Canadians with only $3,000 in seed capital can build a diversified investment portfolio in Q3 2021. You can allocate $1,000 each in three top TSX stocks. High-yield stocks Manulife Financial (TSX:MFC)(NYSE:MFC), TransAlta Renewables (TSX:RNW), and Sienna Senior Living (TSX:SIA) can deliver lasting income streams.
Manulife is a household name, locally and internationally (John Hancock in the U.S.) The $46.58 billion company is among the world’s top 10 life insurers, no less. Its multi-channel distribution network has been the key to the growth of the customer base in the home country, the U.S., and Asia. You can throw in thousands of distribution partners for good measure.
Apart from its more than 100 years of experience in life insurance, Manulife provides financial advisory and wealth & asset management solutions. Individuals, groups, and institutions form its solid and loyal customer base. Despite the global pandemic in 2020, the assets under management (AUM) grew 10% versus 2019.
However, the $5.5 billion core earnings for the entire year were 9% lower due to the challenging sales environment. Still, net income rose $0.3 billion to $5.9 billion. In Q1 2021, Manulife’s core earnings increased 67% from Q1 2020. According to its President & CEO Roy Gori, the double-digit growth in core earnings was due to the very strong performance in all operating segments.
Suppose you invest now: the share price is $23.99 (+8.28% year-to-date), while the dividend yield is 4.59%. Manulife’s dividends should be sustainable, given the 41.95% payout ratio.
Monthly income stock
TransAlta Renewables is a hit with income investors because the dividend payouts are monthly, not quarterly, like most dividend payers. At $21.66 per share (+1.66% year-to-date), this utility stock pays a 4.32% dividend.
The $5.77 billion renewable energy company boast of operational and highly-contracted renewable power generation facilities. The portfolio consists of wind, hydro, and gas. TransAlta generates stable cash flows from fully contracted power generation assets and long-term contracts. Thus, it delivers consistent returns to investors.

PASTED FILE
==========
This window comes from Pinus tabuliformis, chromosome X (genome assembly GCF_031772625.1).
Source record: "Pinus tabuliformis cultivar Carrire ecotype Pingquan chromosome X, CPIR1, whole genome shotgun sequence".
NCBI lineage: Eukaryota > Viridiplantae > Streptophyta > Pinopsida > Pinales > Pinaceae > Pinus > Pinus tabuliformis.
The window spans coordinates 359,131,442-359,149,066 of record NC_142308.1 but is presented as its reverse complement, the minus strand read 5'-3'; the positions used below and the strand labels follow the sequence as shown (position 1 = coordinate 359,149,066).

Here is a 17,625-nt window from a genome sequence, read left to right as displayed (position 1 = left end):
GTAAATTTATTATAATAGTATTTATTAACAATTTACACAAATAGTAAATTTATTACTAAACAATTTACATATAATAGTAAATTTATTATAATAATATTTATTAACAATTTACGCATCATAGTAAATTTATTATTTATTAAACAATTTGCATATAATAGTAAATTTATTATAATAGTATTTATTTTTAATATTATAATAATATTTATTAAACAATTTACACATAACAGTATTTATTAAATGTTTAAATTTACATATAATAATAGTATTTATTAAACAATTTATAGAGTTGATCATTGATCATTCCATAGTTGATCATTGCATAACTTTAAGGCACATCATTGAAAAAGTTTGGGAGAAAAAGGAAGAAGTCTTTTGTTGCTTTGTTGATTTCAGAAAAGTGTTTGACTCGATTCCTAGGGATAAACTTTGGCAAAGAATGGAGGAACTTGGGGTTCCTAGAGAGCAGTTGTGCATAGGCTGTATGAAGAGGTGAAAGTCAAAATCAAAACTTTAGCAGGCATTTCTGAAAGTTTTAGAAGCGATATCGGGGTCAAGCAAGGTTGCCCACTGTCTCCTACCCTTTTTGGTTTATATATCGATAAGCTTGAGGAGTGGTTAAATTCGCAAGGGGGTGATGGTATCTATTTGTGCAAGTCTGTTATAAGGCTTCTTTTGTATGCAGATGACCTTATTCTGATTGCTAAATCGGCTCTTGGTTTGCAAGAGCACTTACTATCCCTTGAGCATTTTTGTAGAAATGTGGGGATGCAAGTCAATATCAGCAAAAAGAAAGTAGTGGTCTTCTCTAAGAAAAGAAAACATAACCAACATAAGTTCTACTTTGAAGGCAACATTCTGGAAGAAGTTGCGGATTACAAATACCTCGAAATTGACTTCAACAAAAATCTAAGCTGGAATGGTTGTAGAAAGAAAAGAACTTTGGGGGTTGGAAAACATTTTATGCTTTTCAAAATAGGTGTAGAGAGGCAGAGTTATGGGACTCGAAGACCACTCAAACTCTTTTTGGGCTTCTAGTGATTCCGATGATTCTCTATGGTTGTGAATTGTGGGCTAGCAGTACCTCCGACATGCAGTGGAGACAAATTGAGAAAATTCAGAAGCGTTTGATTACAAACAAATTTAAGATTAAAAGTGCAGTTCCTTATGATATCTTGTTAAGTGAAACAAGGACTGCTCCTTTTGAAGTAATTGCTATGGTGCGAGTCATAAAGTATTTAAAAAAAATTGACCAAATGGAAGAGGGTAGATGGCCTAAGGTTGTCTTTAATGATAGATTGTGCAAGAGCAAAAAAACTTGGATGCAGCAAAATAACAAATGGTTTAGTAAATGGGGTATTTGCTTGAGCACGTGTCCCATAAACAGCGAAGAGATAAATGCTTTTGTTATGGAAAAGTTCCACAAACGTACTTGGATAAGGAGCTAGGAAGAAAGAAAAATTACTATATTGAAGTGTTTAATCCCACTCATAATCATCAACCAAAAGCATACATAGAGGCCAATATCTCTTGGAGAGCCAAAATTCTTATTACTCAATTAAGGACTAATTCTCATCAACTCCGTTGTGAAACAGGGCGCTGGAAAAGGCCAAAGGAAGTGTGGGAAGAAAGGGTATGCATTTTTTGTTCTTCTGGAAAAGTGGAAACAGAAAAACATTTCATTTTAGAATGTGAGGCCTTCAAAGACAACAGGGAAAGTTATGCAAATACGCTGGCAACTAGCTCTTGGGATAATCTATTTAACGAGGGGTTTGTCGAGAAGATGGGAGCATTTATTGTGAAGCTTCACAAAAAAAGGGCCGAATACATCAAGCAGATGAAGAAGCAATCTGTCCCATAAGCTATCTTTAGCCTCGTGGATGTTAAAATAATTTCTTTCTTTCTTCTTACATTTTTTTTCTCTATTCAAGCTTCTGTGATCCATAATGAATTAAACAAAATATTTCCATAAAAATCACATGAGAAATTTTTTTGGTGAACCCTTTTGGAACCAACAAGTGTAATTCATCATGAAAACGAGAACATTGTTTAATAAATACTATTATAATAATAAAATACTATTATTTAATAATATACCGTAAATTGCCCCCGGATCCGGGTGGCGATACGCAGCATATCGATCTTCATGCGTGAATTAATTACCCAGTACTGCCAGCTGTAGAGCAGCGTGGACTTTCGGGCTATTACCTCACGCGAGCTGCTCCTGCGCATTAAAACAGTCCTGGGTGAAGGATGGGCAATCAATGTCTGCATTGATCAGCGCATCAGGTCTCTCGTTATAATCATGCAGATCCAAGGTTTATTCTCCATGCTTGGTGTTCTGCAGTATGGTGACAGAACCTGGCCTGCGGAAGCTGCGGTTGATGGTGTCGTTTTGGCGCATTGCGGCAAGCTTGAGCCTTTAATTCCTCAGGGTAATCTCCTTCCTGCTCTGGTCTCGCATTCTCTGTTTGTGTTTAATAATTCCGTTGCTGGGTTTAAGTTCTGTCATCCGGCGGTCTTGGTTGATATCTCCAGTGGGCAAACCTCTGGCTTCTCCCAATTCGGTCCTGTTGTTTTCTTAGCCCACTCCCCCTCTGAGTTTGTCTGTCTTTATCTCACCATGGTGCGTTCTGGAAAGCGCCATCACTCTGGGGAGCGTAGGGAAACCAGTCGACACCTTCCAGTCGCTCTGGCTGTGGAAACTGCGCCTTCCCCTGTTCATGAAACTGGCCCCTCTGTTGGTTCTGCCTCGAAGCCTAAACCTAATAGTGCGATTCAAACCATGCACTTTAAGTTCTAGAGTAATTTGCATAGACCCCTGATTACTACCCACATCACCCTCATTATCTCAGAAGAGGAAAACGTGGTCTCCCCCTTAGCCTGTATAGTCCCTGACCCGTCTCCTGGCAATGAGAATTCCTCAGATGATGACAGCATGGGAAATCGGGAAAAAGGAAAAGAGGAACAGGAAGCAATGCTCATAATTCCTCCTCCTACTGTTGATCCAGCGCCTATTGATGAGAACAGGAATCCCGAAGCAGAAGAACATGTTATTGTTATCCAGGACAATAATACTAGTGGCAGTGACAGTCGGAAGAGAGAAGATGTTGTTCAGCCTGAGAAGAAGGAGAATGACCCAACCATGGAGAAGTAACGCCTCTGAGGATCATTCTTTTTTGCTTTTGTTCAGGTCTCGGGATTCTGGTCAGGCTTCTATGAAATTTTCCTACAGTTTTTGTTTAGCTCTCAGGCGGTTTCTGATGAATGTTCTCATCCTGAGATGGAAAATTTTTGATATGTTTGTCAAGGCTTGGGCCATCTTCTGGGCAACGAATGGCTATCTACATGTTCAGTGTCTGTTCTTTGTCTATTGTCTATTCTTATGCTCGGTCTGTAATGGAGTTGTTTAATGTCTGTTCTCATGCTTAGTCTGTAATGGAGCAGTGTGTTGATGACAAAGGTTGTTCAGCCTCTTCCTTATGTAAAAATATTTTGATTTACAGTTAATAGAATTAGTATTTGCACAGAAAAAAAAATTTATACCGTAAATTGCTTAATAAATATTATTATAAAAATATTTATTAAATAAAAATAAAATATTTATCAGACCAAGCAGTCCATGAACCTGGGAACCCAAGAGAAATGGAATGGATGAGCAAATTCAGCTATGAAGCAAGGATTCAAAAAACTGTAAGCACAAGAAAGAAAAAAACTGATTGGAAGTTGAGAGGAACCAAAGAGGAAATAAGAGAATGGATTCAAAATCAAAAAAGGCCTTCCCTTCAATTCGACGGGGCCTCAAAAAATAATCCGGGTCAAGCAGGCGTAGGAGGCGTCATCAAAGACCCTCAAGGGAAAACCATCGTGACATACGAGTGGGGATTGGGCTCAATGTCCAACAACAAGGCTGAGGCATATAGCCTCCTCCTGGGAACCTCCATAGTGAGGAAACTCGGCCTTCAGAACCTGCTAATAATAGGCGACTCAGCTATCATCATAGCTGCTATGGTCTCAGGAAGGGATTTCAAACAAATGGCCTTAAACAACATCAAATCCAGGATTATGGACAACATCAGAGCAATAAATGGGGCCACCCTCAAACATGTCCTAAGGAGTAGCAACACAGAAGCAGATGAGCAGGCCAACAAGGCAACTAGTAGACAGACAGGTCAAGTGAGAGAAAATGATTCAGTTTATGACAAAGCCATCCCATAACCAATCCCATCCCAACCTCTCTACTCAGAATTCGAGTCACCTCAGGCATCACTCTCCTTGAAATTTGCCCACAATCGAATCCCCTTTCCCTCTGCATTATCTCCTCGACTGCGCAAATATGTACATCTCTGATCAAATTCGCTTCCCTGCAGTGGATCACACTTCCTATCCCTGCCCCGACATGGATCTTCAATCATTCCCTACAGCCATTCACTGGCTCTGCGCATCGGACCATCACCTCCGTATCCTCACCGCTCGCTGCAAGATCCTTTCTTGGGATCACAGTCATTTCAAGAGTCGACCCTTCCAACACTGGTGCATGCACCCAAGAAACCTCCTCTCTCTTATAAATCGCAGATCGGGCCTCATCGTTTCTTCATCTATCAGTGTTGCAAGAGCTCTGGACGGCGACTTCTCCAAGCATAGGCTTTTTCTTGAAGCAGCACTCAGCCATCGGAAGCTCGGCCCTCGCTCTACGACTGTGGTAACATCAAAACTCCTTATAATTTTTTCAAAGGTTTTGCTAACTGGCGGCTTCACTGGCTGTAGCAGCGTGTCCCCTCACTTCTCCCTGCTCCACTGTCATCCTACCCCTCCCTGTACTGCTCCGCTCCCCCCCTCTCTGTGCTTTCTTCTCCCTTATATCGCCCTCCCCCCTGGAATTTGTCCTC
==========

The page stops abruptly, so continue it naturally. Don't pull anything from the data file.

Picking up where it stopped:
Management reported stellar figures in Q1 2021 (quarter ended March 31, 2021). Total revenues and net earnings attributable to shareholders rose 14.55% and 1,633.33% compared to Q1 2020. The exponential growth in net earnings was primarily due to higher finance income from TransAlta’s investments in its subsidiaries and foreign exchange gains.
The compelling reason to invest in TransAlta is its proven track record of growing cash flows. Moreover, the long-term regulatory contracts assure recurring cash flows for the company and stable dividend payouts to investors for years.
Return to a stable environment
Sienna Senior Living continues to display resiliency in the stock market. The trailing one-year price return is 85.41%, while the current share price of $16.78 represents a 22.49% gain thus far in 2021. This healthcare stock pays a high 5.58% dividend.
The $1.12 billion company owns and operates 70 living residences for seniors and manages 13 residences for third parties. In Q1 2021 (quarter ended March 31, 2021), the 2.7% decrease in revenue versus Q1 2020 reflects the impact of extraordinary expenses during the pandemic.
Nevertheless, Sienna’s President & CEO, Nitin Jain, said the company is returning to a more stable environment due to the significant decrease in active COVID-19 cases at their residences.
Capital growth over time
The three stocks in focus are among TSX’s high-yield dividends stocks. Invest $1,000 in each and see your capital grow significantly over time.
This article represents the opinion of the writer, who may disagree with the “official” recommendation position of a Motley Fool premium service or advisor. We’re Motley! Questioning an investing thesis — even one of our own — helps us all think critically about investing and make decisions that help us become smarter, happier, and richer, so we sometimes publish articles that may not be in line with recommendations, rankings or other content.
Fool contributor Christopher Liew has no position in any of the stocks mentioned. The Motley Fool has no position in any of the stocks mentioned.